To remind, the Karim Allah left the Mediterranean port of Cartagena on December 17, carrying onboard approximately 895 cattle, destined for sale in Turkey. A second ship, the ElBeik, set sail the next day from Tarragona with a cargo of nearly 1,800 cows.
Although the cattle had clean veterinary certificates, Turkish authorities rejected both vessels and suspended live animal imports from Spain after an outbreak of the insect-borne bluetongue disease was detected in the Spanish province of Huesca.
In light of the situation, the Karim Allah tried to find another buyer in Libya but was rejected by authorities there and spent weeks drifting through the eastern Mediterranean, struggling for supplies.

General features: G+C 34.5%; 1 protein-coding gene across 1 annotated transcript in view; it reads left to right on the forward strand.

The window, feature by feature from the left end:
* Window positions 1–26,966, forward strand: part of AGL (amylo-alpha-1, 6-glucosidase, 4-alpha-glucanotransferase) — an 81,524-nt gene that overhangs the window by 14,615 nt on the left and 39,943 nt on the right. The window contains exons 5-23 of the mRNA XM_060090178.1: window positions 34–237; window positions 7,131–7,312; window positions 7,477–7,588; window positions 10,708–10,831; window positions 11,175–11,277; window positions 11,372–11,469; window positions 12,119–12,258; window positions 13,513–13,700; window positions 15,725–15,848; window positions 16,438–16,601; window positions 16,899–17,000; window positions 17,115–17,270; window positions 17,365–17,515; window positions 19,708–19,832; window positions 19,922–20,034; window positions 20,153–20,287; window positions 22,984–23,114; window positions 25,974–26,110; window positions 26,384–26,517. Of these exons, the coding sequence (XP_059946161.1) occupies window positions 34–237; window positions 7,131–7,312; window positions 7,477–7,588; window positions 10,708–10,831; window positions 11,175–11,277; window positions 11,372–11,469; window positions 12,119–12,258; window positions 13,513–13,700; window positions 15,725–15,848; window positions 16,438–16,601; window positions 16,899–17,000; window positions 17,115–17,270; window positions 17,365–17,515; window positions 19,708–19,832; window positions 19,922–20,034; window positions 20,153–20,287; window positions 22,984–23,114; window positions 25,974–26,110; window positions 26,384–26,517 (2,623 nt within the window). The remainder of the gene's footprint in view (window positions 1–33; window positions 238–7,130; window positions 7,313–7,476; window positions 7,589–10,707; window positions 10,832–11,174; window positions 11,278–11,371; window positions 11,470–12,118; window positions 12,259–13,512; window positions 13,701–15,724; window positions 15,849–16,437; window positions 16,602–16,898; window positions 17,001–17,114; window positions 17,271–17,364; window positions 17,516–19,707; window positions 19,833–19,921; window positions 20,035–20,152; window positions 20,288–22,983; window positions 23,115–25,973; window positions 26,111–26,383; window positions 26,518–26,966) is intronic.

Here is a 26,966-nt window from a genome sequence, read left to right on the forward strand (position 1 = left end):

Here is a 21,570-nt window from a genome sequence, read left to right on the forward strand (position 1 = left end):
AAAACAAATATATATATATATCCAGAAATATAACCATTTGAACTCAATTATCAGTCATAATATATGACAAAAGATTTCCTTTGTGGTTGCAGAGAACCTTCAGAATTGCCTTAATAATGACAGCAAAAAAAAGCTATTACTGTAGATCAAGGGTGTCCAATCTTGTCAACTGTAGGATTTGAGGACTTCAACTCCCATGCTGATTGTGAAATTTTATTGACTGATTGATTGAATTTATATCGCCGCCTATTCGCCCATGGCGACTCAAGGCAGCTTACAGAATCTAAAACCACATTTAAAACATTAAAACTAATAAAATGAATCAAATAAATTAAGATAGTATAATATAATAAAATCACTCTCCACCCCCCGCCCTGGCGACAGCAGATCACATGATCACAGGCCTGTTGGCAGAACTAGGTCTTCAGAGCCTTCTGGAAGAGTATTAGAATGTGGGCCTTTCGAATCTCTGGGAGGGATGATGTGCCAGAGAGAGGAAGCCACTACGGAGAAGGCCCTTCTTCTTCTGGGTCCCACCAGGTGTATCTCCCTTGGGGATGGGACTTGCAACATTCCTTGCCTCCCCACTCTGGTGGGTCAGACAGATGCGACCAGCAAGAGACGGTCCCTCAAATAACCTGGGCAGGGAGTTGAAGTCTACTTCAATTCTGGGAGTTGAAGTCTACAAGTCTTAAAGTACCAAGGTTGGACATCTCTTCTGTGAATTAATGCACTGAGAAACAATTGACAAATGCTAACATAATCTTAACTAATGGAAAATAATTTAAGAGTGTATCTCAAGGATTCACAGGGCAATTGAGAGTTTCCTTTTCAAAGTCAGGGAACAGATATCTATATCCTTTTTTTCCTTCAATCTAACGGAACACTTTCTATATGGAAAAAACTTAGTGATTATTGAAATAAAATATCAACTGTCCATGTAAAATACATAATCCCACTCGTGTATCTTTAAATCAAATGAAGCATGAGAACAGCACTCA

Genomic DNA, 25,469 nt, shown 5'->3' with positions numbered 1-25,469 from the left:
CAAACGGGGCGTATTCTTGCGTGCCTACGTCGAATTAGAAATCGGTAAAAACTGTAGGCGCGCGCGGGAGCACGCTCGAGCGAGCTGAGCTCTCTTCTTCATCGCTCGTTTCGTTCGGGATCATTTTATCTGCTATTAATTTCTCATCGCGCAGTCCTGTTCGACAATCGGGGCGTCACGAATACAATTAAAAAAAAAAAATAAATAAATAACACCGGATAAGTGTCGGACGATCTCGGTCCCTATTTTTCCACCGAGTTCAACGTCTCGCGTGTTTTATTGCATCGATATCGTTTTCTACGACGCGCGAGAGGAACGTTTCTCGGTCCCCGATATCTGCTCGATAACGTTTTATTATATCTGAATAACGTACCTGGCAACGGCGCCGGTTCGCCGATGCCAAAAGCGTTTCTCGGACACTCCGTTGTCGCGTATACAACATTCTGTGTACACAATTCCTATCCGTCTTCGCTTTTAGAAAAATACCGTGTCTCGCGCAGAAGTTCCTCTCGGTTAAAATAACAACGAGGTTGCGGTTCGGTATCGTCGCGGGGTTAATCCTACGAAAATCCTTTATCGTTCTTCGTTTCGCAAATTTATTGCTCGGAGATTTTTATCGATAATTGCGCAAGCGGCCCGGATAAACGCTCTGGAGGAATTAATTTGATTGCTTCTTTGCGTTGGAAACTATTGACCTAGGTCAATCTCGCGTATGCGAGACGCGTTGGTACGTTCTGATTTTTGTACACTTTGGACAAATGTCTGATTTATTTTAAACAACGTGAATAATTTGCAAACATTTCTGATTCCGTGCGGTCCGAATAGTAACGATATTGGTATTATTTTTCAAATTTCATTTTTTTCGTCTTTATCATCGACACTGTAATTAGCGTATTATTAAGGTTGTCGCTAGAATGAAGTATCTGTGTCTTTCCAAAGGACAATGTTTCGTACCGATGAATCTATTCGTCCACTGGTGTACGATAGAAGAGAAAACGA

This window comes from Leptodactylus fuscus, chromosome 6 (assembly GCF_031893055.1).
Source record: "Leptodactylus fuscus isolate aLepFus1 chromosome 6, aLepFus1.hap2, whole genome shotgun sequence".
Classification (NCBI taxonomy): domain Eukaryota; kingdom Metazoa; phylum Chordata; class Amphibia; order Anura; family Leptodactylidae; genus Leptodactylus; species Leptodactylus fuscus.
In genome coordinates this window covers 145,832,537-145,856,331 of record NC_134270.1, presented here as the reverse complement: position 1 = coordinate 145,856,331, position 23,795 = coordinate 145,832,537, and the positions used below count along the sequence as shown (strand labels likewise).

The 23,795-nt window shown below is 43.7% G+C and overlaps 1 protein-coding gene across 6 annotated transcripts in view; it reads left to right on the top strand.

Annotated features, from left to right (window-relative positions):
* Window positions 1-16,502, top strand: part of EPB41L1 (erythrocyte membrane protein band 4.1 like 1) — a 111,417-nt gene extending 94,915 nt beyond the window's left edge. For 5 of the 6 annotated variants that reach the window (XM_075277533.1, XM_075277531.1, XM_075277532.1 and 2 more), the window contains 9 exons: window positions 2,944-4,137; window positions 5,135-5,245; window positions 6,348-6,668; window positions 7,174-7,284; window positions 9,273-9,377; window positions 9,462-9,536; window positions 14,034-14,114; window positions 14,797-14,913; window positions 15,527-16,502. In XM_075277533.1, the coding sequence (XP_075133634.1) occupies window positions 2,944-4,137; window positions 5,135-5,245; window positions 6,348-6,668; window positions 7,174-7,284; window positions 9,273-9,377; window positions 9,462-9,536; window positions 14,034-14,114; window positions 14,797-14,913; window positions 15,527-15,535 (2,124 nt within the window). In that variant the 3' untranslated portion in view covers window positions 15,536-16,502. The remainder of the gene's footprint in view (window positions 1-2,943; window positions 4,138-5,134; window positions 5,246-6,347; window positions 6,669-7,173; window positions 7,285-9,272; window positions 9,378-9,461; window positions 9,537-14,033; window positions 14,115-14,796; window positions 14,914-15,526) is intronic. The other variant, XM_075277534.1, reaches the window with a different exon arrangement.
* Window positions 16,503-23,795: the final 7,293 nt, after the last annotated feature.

“We tried to get more feed in Tunisia…but they kicked us out. In the end we managed to get more in Sicily after the animals spent several days with only water,”… told to Reuters, Miguel Masramon a lawyer representing Talia Shipping Line, the shipowner.
As Reuters further reported, the ship eventually moored at Cartagena’s Escombreras dock. The Agricultural Ministry said specialists have boarded to test the animals.
Concluding, if the cattle are cleared, they can be resold for live export. But if they are slaughtered on landing on government orders, they cannot be sold for food and the shipment would have to be written off.